Tracking down cosmic giants
Astronomers and astrophysicists hope to investigate galaxy clusters using the eROSITA space telescope.
When eROSITA gets to work, it will have had a long journey. The X-ray telescope has already travelled a total of 1.5 million kilometres through space since its launch in July 2019 on board the SRG satellite.
Its destination is a point on an extended line running through the sun and Earth on which the gravity between the two celestial bodies is in balance. The SRG satellite will orbit this point, at the same time as orbiting the sun together with Earth. It will then start to slowly rotate on its own axis. One complete rotation every four hours, for a period of four years. eROSITA will scan the entire night sky once every six months. Researchers hope the telescope will allow them to investigate galaxy clusters, the largest groups of connected objects in the universe.
Explaining dark energy
These clusters of several thousand galaxies should help to explain the phenomenon of dark energy, a mysterious form of energy which counteracts gravity and contributes to the increasingly rapid expansion of the universe. Astronomers now hope to investigate 100,000 of these galaxy clusters.
A team led by FAU astronomer Prof. Dr. Jörn Wilms from the Erlangen Centre for Astroparticle Physics (ECAP) and the Dr. Karl Remeis Observatory Bamberg has been involved in developing an X-ray telescope for this purpose. Researchers from several German universities were involved in the project, coordinated by the Max Planck Institute for Extraterrestrial Physics (MPE) and the German Aerospace Centre (DLR). They hope that eROSITA will not only allow them to identify and count galaxy clusters, but also make it possible for them to actually see inside these cosmic objects. The gas found there is so hot that it radiates out in the medium X-ray range, thereby becoming visible for eROSITA.
This allows comparisons to be drawn between galaxies which are close and others which are further away. The further a galaxy cluster is from the observer, the older the light is which can be seen, thereby showing an earlier stage of development. This allows conclusions to be drawn on the strength of the dark energy and how it has changed over time as the universe has developed. The astronomers also hope to use eROSITA to investigate roughly two million black holes in active galactic nuclei. The working group led by FAU astronomer Prof. Dr. Manami Sasaki from the Dr. Karl Remeis Observatory aims to investigate the remains of stellar explosions in our Milky Way.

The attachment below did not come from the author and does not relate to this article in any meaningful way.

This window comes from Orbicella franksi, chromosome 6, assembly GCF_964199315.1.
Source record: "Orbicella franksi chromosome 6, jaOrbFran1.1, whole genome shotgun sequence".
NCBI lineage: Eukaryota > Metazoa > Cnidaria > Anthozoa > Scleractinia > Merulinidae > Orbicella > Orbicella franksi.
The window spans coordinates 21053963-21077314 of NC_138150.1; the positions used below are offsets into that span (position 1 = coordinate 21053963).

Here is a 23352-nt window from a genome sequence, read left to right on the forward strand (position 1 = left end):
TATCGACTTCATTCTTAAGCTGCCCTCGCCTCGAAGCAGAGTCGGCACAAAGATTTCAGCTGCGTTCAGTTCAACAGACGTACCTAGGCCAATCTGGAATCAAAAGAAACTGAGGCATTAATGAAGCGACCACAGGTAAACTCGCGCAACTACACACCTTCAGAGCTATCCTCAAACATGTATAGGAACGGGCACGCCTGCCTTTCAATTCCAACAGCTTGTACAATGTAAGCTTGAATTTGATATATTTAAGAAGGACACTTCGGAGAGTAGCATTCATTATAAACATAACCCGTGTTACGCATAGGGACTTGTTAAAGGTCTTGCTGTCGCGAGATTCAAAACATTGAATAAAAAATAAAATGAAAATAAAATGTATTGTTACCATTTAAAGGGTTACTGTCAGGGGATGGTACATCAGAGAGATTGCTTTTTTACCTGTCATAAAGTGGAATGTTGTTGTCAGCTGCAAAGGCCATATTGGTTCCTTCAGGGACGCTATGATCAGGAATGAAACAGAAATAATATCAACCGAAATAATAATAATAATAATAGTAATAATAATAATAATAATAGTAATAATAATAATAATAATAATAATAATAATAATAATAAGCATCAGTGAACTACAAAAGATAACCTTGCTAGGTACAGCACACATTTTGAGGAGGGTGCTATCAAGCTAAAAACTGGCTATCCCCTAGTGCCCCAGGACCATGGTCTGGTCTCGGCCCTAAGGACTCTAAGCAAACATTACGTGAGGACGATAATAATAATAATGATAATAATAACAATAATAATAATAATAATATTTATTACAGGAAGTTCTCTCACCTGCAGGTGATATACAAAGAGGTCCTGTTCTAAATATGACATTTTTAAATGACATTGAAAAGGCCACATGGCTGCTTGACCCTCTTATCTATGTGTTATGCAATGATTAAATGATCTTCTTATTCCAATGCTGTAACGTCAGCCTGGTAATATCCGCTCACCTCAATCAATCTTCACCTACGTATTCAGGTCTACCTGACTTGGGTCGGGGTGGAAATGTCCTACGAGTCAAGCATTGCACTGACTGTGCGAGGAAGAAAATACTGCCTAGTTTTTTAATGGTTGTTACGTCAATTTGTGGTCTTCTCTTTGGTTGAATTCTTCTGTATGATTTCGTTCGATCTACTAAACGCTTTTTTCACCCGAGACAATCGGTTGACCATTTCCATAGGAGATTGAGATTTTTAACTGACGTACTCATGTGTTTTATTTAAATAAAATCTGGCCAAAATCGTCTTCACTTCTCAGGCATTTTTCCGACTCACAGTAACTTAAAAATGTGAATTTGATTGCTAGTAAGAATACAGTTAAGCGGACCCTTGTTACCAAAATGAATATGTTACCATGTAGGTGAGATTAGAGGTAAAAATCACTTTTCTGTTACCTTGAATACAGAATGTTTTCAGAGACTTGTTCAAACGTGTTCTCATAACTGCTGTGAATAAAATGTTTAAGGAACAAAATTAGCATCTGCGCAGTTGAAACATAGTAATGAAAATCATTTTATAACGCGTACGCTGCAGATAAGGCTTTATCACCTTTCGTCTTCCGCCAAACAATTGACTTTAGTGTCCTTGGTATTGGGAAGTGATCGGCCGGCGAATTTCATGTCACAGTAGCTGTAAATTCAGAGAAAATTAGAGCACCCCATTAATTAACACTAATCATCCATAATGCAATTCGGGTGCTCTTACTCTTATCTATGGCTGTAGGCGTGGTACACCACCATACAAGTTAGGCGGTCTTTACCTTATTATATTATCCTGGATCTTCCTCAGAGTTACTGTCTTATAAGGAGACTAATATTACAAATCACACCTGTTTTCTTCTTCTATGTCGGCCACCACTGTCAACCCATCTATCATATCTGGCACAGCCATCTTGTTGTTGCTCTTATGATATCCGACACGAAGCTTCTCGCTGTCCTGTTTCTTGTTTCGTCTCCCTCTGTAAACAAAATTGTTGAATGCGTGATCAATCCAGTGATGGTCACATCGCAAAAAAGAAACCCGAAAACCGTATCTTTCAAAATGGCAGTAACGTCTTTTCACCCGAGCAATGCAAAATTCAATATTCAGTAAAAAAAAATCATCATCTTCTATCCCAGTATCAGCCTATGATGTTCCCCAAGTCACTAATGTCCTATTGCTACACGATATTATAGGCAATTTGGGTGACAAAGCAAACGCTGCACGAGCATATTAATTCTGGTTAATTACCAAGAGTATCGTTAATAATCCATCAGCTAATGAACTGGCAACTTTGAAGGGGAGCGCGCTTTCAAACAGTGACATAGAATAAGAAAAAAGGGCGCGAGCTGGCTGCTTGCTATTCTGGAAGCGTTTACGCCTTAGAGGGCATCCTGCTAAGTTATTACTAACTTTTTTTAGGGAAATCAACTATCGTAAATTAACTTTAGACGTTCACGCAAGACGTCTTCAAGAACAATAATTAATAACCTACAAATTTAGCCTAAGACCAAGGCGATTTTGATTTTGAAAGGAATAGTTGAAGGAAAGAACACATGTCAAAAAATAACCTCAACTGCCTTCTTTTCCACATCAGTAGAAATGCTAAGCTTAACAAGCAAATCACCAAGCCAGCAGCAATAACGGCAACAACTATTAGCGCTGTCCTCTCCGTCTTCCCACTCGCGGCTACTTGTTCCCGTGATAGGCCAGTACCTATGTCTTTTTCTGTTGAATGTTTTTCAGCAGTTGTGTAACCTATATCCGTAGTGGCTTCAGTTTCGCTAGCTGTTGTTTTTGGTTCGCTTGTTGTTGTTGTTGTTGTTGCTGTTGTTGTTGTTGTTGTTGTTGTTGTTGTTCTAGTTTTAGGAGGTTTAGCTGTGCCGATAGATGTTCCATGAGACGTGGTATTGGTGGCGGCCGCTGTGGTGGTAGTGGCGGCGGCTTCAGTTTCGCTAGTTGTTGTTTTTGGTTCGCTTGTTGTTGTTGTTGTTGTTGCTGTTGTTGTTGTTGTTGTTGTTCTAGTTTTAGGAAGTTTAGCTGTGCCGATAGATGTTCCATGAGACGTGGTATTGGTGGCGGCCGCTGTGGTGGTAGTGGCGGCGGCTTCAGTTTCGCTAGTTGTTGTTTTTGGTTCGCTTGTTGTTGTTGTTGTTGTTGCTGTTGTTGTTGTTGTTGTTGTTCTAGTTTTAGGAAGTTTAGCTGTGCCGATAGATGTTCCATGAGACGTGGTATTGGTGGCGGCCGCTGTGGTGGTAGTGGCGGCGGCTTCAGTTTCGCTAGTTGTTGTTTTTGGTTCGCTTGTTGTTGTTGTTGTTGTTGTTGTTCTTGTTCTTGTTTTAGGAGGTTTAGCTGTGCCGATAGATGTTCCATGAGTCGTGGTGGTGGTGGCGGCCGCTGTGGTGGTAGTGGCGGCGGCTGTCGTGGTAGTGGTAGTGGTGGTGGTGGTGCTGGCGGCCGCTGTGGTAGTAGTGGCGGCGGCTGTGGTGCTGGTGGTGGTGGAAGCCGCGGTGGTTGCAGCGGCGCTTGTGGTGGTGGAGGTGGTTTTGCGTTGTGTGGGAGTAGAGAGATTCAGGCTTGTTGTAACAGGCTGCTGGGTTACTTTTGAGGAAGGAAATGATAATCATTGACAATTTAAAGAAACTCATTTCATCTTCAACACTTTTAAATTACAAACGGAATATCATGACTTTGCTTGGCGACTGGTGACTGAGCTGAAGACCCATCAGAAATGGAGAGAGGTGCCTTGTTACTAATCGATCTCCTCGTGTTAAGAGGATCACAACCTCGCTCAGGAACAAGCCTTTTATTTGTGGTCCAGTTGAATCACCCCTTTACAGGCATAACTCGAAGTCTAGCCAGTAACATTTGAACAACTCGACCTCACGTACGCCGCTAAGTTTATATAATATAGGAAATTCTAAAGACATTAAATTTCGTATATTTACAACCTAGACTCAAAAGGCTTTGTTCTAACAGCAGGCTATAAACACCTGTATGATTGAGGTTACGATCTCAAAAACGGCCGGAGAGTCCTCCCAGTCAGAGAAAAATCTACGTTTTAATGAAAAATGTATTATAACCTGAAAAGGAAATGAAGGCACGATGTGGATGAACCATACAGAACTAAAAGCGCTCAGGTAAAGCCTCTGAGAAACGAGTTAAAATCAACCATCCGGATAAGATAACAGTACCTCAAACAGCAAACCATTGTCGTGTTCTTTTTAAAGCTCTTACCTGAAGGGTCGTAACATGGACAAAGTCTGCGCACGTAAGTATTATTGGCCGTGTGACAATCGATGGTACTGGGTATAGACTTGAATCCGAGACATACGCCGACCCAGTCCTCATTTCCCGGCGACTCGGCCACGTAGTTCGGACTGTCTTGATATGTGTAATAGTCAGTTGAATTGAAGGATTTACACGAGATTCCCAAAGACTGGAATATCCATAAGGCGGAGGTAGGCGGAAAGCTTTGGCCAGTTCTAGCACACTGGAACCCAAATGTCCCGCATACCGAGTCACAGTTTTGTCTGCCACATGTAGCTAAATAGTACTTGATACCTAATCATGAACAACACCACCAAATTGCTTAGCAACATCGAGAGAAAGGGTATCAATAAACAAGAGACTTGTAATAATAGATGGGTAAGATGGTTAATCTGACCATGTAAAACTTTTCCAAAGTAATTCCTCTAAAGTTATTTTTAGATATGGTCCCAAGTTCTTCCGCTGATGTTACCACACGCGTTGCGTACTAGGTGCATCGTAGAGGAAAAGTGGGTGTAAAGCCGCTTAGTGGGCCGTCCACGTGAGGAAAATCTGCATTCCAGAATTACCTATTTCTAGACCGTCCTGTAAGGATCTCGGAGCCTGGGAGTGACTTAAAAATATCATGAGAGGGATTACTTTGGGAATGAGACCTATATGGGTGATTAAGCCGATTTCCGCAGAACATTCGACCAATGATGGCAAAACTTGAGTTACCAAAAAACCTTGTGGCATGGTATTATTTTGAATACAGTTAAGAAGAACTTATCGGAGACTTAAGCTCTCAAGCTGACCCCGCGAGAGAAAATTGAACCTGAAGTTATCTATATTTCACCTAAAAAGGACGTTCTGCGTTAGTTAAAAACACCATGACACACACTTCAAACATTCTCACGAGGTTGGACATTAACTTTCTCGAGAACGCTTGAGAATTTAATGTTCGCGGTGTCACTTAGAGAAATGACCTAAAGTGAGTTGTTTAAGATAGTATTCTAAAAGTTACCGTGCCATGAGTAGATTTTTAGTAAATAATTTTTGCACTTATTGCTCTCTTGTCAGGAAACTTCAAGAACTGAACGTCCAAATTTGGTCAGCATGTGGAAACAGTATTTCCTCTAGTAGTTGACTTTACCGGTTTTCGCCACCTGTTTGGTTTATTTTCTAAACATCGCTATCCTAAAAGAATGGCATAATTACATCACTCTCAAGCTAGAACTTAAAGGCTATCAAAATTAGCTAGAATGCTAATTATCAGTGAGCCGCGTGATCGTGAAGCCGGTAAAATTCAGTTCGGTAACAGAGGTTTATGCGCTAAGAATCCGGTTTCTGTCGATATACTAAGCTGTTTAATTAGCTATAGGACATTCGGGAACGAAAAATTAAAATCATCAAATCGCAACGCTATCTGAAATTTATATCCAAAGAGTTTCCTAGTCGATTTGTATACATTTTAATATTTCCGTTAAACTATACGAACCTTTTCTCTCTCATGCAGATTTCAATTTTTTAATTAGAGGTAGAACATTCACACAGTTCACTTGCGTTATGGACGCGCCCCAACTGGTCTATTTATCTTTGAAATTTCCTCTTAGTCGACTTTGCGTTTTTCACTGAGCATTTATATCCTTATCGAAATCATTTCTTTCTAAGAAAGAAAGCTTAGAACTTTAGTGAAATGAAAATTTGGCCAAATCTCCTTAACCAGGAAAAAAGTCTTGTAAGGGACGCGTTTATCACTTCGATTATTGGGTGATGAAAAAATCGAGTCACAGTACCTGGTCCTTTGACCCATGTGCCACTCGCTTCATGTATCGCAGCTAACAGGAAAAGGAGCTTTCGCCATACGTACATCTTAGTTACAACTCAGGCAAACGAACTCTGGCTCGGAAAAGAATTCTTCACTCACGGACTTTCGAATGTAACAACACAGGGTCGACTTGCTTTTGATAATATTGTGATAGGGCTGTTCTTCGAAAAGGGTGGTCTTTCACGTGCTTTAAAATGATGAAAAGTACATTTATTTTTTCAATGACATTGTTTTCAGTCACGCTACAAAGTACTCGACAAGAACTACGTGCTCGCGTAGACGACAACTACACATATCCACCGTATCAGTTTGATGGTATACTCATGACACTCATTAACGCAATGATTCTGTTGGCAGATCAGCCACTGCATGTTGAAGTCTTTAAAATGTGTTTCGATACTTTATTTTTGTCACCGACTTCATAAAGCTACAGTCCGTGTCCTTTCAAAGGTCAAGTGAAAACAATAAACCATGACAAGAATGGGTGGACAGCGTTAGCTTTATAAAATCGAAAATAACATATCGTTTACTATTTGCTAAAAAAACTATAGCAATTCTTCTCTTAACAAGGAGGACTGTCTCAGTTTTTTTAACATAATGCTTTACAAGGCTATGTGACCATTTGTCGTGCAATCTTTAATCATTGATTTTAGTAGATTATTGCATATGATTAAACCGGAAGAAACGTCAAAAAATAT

Specialist software delivered by FAU
Seven mirror modules which can capture even the smallest X-ray signals are required in order to receive images of the night sky with a better resolution than ever before. FAU expertise has contributed to the development and operation of the highly-specialised detector. Wilms and his team have designed software for mathematical models which can be used to optimise the performance of such measuring devices in advance and monitor them during operation. ‘Our highly-specialised expertise is the reason we were able to get involved in such major projects,’ explains Wilms. Normally, simulation programmes are developed especially for each particular mission. Wilms’ software has been designed in such a way, however, that it can be easily adapted for any space mission.
‘The model reproduces the entire measuring process,’ explains Wilms. ‘Our objective, however, is to refine the model until the simulated measurements it gives are the same as the data actually recorded by the device.’ Working towards this goal, researchers have been feeding the simulation programme with data from earlier missions and astronomical events which they know will definitely occur. ‘This basically allows us to predict what the device will record,’ says Wilms. If an actual measurement differs from the simulation, this falls to the attention of the FAU researchers, who can then check whether an error has occurred or whether the telescope has made a discovery.
Rapid reaction times
Another task for which FAU is responsible is the near real-time analysis for eROSITA. The X-ray telescope gathers data which are transmitted once a day to earth and decoded with software designed by FAU. These are then evaluated straight away at the observatory in Bamberg. ‘There are objects in the sky which have to looked at without delay,’ says Wilms.
‘As it is not possible to alter eROSITA’s observation routine, most data it collects are more likely to be interesting from the point of view of investigating the origins of the universe,’ he explains. ‘If, however, we record a source of light which is 100 times brighter than expected, then we may need to look into it in more detail without delay.’ In instances such as these, the FAU researchers will use their software to try and find out what it is by comparing the source with older images.
However, it is still worth taking another look without delay even if the source is known. ‘Our colleagues might discover something new,’ says Wilms. If so, scientists would then alert their colleagues throughout the world, and the NASA Hubble telescope could move to focus on this point. eROSITA will continue to turn stoically without interruption, and its X-ray eyes will only return to the same spot in another six months, by which time it may be too late.
FAU alexander magazine
The current alexander focuses on the following topics: 50 year anniversary of the landing on the moon, the Internet – in danger? Article 17 of EU copyright reform, anniversary at FAU Language Centre and a new article from the series ‘Interesting places at FAU’, this time about the observatory.
Selected articles from alexander are also available online.